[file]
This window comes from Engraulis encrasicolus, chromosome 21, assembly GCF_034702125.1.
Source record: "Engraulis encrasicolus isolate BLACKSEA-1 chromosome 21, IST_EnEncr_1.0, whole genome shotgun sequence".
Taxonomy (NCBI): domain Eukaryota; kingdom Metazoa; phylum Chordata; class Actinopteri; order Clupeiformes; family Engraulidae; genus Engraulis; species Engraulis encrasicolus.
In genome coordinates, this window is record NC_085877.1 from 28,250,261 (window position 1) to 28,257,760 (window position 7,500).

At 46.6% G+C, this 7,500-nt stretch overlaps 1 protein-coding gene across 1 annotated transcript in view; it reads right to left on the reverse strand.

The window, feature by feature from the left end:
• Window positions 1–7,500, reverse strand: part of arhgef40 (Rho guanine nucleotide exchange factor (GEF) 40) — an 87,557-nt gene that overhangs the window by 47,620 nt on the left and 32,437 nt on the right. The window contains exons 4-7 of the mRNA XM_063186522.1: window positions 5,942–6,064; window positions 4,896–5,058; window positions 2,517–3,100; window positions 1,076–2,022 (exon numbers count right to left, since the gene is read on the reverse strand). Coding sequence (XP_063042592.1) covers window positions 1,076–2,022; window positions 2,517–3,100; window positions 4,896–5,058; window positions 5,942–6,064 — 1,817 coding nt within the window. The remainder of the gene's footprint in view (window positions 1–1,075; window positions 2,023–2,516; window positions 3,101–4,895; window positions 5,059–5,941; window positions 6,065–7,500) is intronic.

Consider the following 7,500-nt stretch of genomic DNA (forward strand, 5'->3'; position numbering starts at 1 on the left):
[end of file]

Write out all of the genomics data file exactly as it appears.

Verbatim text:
This window comes from Engraulis encrasicolus, chromosome 21, assembly GCF_034702125.1.
Source record: "Engraulis encrasicolus isolate BLACKSEA-1 chromosome 21, IST_EnEncr_1.0, whole genome shotgun sequence".
Taxonomy (NCBI): domain Eukaryota; kingdom Metazoa; phylum Chordata; class Actinopteri; order Clupeiformes; family Engraulidae; genus Engraulis; species Engraulis encrasicolus.
In genome coordinates, this window is record NC_085877.1 from 28,250,261 (window position 1) to 28,257,760 (window position 7,500).

At 46.6% G+C, this 7,500-nt stretch overlaps 1 protein-coding gene across 1 annotated transcript in view; it reads right to left on the reverse strand.

The window, feature by feature from the left end:
• Window positions 1–7,500, reverse strand: part of arhgef40 (Rho guanine nucleotide exchange factor (GEF) 40) — an 87,557-nt gene that overhangs the window by 47,620 nt on the left and 32,437 nt on the right. The window contains exons 4-7 of the mRNA XM_063186522.1: window positions 5,942–6,064; window positions 4,896–5,058; window positions 2,517–3,100; window positions 1,076–2,022 (exon numbers count right to left, since the gene is read on the reverse strand). Coding sequence (XP_063042592.1) covers window positions 1,076–2,022; window positions 2,517–3,100; window positions 4,896–5,058; window positions 5,942–6,064 — 1,817 coding nt within the window. The remainder of the gene's footprint in view (window positions 1–1,075; window positions 2,023–2,516; window positions 3,101–4,895; window positions 5,059–5,941; window positions 6,065–7,500) is intronic.

Consider the following 7,500-nt stretch of genomic DNA (forward strand, 5'->3'; position numbering starts at 1 on the left):